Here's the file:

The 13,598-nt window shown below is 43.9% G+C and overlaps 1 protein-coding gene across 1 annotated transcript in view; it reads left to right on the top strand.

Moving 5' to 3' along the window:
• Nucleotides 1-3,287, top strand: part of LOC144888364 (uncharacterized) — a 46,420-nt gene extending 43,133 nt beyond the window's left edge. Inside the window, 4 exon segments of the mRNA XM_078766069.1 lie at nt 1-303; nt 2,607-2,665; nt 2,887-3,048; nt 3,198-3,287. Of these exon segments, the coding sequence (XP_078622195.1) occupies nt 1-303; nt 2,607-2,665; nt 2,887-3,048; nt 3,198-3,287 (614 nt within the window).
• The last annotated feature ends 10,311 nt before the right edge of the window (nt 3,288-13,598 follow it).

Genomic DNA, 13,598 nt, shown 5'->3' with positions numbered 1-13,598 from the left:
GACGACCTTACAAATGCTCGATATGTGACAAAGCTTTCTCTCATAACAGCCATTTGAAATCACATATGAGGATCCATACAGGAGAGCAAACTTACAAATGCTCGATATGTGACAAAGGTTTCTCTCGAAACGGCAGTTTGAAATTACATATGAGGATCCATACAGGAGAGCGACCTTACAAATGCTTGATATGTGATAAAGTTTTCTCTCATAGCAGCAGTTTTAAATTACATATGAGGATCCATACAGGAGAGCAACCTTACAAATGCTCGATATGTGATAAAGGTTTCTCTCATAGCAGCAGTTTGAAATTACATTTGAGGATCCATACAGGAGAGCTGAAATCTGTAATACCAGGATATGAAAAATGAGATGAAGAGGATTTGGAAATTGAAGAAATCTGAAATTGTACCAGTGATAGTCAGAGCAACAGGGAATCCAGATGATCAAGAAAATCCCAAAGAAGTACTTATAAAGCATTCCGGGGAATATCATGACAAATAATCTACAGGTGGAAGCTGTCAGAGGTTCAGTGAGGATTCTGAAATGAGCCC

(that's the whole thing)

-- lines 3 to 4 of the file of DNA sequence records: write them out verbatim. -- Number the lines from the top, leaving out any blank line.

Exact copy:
• Nucleotides 1-3,287, top strand: part of LOC144888364 (uncharacterized) — a 46,420-nt gene extending 43,133 nt beyond the window's left edge. Inside the window, 4 exon segments of the mRNA XM_078766069.1 lie at nt 1-303; nt 2,607-2,665; nt 2,887-3,048; nt 3,198-3,287. Of these exon segments, the coding sequence (XP_078622195.1) occupies nt 1-303; nt 2,607-2,665; nt 2,887-3,048; nt 3,198-3,287 (614 nt within the window).
• The last annotated feature ends 10,311 nt before the right edge of the window (nt 3,288-13,598 follow it).